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The Lure of Tennessee's Grand Canyon

Ms. Carroll is retired paralegal who enjoys writing for HubPages in her spare time. She was a Wilderness First Responder for 10+ years.

After a day of arduous climbing on the Tennessee Wall, I found myself in a pup tent on the banks of the River Gorge. I quickly learned why it is called Tennessee's Grand Canyon! It is not a rift between mountain peaks but a deep cleft between cliffs resulting from erosion over millions of years in the Cumberland Plateau. I could see parts of it from the climbing wall and was drawn to it for a cool dip at sunset. I didn't know then what I now know about the Gorge and after a bit of research, I felt compelled to share what I had learned.

The Gorge is a source of many interesting facts and amazing scenery. If you find yourself on Interstate-24 (I-24) in Chattanooga, Tennessee you will be remarkably close to a winding and lazy drive along Tennessee's Grand Canyon.

As the Tennessee River cuts through the Cumberland Plateau, it serves to divide Signal Mountain (northwest of Chattanooga) from Raccoon Mountain (to the west). Signal Point overlooks the Tennessee River between the two mountains.

Tennessee River Gorge at Chattanooga

Tennessee River Gorge at Chattanooga

Scenic And Archeological Facts About the Gorge

  • The Gorge can be seen from Signal Mountain as well as the Tennessee Wall, a popular site for rock climbers. Otherwise, the Gorge is noticeable from the road that runs alongside it. It is best enjoyed by boat.
  • The area is puzzling to geologists since the Gorge makes sudden and forceful turns through hard sandstone and limestone. The leading theory is that the Appalachian Mountains were uplifted when continents millions of years ago, forcing the rock strata into a series of peaks and valleys.
  • The Gorge itself is 8 miles long although the river itself twists and turns for 26 to 27 miles. There are boat services which offer tours through the Gorge.
  • Hales Bar Road, just off of I-24, offers great views of the Gorge and ends up at the Hales Bar Marina. Better still, Mullins Cove Road wraps around the Gorge giving you views from both sides.
  • A Gorge Trust was formed over 40 years ago to help protect and conserve this area and the many endangered and protected species that depend on it for survival.
  • Archaeologists discovered potential cave dwellers in the Gorge based on drawings found on cave walls along the Gorge. Evidence of humans in the Gorge date back to 10,000 years ago.

Conservation Facts

  • The Tennessee River Gorge Trust was formed in 1981 to help conserve the Gorge area. It stewards environmental and wildlife protection for thousands of acres while also envisioning access to outdoor recreation.
  • The Gorge itself consists of 27,000 acres and is considered the 4th largest river canyon east of the Mississippi River. The Gorge begins a few short miles from downtown Chattanooga (across from Williams Island). Thousands of people travel I-24 without even knowing the Gorge is just a few short turns from their busy asphalt life.
  • The Gorge continues for about 27 miles (river miles) to the Hales Bar Dam Marina which is near Nickajack Lake.
  • Among the threatened and endangered species the Tennessee River Gorge Trust was formed to help protect are several types of mussels, 2-3 types of darters, three types of bats (two endangered), a single species of fern, a type of wild orchid, and more.
  • Stringer's Ridge on Chattanooga's North Shore was threatened by development in 2007-08. Chattanooga public outcry stopped the development and a Trust for Public Land was formed to protect and purchase 37 acres on Stringer's Ridge. The owner, Jimmy Hudson, donated an additional 55 acres to the conservation effort. In 2009, the Tennessee River Gorge Trust became a sister organization to help protect and conserve this area. Stringer’s Ridge boasts a downtown vantage point of the entrance to the River Gorge. Today, the City of Chattanooga holds fee simple rights to 92 acres of Stringer's Ridge while the Tennessee River Gorge Trust maintains the conservation easement.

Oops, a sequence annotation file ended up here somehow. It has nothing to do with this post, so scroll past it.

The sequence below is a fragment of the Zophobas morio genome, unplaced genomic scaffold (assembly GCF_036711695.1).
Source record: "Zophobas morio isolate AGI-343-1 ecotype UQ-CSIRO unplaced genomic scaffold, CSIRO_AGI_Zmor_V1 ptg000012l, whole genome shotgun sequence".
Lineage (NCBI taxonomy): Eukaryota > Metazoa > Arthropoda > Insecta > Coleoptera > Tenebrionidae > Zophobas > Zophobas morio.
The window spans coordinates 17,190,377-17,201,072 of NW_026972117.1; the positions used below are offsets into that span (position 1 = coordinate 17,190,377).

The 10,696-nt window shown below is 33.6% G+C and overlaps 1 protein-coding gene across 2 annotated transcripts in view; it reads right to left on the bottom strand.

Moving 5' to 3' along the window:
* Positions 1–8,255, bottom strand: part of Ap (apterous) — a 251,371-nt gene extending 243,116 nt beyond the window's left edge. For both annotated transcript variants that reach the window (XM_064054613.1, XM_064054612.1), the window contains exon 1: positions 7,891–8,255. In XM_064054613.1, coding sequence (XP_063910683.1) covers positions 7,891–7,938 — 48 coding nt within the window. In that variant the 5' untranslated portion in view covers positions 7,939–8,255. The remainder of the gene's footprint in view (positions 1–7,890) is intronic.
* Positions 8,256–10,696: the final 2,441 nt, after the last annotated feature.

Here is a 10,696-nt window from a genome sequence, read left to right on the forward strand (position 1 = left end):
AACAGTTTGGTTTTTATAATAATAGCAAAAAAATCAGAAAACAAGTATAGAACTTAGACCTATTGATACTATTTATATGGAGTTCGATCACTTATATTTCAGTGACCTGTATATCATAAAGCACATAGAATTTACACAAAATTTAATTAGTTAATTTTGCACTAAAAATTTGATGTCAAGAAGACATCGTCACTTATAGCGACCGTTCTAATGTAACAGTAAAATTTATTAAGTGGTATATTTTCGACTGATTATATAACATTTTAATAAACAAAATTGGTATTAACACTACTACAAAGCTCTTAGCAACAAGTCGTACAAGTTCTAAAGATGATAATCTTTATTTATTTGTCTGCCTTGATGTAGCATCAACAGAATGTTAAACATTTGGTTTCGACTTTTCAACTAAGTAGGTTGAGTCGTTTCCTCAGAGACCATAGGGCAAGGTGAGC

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Mountain Skullcap

Mountain Skullcap

Fun Facts & Warnings

  • The Tennessee River Gorge Trust offers hiking spotted with waterfalls and spiked with historical moonshine stills. The Ritchie Hollow Trail is a moderately strenuous trail with 1,200 feet of elevation gain. It is a 5.4 mile out and back hike (2.7 miles one way) where you will discover Blowing Wind Falls, a 30-foot fall about 3/4ths of the way out, and inoperable moonshine stills.
  • The Richie Hollow Trail is one of only a few trails that connect the Tennessee River with the Cumberland Trail system at the top of the mountain (at the Pot Point Loop Trail).
  • Pot Point Loop Trail is about 12 miles up the side of Signal Mountain and back down along the River. The Trail includes a boulder field and a wildflower meadow. There are steep, difficult sections, but there are also sections that provide ample opportunities for relief. Pot Point Cabin is along the Trail. Roots Rated refers to the Loop as the "Holy Grail of trail running in Chattanooga."
  • There are some extremely dangerous spots along the Gorge. There is a rapid known as "the Suck" and another spot called "the Pot" which is dangerous when the water levels are high, boasting a current as fast as 13 mph.
  • The Tennessee Wall is a local haunt for rock climbers and touts over 600 routes of crack climbing, aretes, dihedrals, and overhangs. T-Wall is about two miles long and a fairly aerobic 30 minute hike from an unmarked parking lot. It contains a few sports routes (bolted) but consists of mainly trad climbing routes. Top roping is difficult in this area. The Prentice Cooper State Forest owns and manages this area which also includes miles of trails.


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